On the evening of May 17th I had the honor of touring the 9/11 Memorial Museum before it opened to the public the following week. I wasn’t sure at first whether I wanted to attend. The wounds of that fateful day thirteen years ago will never heal. It’s hard enough dealing with the memories when confronted by them on television. It’s quite another thing to stand at Ground Zero on the spot where so much of the horror occurred and even more difficult to enter the memorial building and confront the faces of all who were lost that day.
However, another part of me needed to be there. After all, this is more than just a museum; it’s a memorial to both the victims of the most horrific terrorist attack ever to occur on our homeland and to the brave police, firefighters, and other emergency personnel who sacrificed their lives in the line of duty that day. In the end I went out of a need to pay my respects.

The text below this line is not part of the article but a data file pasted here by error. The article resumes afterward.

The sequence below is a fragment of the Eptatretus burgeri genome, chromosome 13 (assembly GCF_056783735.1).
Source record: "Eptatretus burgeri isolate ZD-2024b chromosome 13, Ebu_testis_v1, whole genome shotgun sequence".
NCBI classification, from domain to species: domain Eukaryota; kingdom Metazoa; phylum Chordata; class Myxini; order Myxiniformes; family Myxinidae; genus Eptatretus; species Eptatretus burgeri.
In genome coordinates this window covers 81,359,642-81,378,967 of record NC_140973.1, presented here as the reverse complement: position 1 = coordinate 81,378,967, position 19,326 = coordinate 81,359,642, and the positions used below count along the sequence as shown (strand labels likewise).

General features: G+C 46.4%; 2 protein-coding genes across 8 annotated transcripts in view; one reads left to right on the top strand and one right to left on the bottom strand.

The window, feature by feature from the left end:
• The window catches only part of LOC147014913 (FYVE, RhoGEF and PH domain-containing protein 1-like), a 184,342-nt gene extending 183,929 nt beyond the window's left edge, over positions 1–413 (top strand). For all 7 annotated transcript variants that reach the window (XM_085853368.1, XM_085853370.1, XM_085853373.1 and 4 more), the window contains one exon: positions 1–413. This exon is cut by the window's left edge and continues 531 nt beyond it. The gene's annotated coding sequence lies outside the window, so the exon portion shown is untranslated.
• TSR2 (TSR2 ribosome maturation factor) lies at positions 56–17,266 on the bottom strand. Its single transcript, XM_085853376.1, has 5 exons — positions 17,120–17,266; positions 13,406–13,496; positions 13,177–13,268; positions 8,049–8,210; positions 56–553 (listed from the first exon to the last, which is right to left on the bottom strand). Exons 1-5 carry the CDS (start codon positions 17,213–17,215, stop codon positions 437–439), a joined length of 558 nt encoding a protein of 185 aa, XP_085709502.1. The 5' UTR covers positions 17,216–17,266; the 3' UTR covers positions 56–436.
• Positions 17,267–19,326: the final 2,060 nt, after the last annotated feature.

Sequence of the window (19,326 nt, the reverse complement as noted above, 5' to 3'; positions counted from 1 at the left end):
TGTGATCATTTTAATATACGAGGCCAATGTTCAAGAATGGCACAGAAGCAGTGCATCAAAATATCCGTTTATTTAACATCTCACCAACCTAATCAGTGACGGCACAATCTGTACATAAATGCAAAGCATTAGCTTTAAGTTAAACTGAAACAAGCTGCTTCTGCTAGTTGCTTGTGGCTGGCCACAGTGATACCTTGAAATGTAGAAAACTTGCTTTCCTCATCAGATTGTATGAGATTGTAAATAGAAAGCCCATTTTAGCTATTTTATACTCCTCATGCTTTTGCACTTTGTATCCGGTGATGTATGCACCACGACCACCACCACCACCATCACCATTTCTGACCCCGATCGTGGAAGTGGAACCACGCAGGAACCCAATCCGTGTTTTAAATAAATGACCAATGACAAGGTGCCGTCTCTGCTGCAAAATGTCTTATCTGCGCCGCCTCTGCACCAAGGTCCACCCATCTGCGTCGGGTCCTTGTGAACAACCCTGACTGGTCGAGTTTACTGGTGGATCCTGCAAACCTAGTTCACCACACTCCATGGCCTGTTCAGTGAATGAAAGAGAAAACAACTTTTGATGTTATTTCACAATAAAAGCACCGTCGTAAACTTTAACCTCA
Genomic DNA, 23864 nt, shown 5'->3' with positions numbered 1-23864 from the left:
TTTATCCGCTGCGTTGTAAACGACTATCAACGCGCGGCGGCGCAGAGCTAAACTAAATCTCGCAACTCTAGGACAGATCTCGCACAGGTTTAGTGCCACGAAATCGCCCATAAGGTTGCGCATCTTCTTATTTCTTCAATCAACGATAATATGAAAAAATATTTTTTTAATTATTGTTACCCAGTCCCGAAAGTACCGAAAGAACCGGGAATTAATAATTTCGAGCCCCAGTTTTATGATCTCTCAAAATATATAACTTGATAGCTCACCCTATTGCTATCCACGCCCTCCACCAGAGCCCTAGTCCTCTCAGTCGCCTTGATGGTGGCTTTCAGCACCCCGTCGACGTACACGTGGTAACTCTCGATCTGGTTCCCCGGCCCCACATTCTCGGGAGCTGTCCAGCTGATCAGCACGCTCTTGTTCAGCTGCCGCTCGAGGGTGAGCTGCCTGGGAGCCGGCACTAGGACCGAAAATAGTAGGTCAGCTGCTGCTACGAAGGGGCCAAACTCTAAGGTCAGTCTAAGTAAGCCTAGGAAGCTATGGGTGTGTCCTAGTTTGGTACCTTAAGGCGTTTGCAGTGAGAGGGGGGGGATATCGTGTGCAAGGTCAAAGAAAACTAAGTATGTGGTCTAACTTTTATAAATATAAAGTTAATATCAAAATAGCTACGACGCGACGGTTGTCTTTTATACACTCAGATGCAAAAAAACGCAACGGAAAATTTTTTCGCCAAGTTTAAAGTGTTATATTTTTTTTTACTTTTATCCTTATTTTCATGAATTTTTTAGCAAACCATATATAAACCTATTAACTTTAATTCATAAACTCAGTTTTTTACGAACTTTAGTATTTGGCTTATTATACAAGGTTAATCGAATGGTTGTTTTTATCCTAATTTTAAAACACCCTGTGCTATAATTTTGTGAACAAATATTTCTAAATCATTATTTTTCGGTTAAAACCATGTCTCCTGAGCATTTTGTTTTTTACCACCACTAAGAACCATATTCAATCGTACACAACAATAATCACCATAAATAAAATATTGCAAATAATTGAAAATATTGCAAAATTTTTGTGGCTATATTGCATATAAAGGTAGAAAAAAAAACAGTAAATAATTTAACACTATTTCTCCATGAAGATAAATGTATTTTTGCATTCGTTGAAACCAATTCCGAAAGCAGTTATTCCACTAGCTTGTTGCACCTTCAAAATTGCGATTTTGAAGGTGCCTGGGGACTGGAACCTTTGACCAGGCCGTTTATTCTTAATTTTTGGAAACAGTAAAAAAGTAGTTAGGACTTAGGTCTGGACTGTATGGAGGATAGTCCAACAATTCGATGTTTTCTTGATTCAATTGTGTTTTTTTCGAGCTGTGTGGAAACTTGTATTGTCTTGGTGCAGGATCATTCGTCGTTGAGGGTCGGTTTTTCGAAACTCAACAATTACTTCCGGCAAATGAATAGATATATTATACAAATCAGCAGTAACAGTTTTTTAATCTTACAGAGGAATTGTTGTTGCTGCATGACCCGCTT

The 9/11 Memorial Museum is built on hallowed ground within steps of the two reflecting pools that mark the footprints of the two original World Trade Center towers. The walls that surround each reflecting pool are inscribed with the names of those who lost their lives that day. The impact is powerful, sobering, and gut wrenching.
From the moment I entered the building I was struck by the solemnity and reverence of the place. Much care has been taken to present the exhibits in a way that demonstrates you’ve entered a space that is a memorial. The atmosphere is subdued and respectful but at the same time even more powerful, more sobering, and more gut wrenching than the reflecting pools.
As difficult as it was to stand inches from the portraits of those who lost their lives, and the artifacts that survived the attack and view the various tributes created in response to that day, in the end I was glad I had the chance to pay my respects.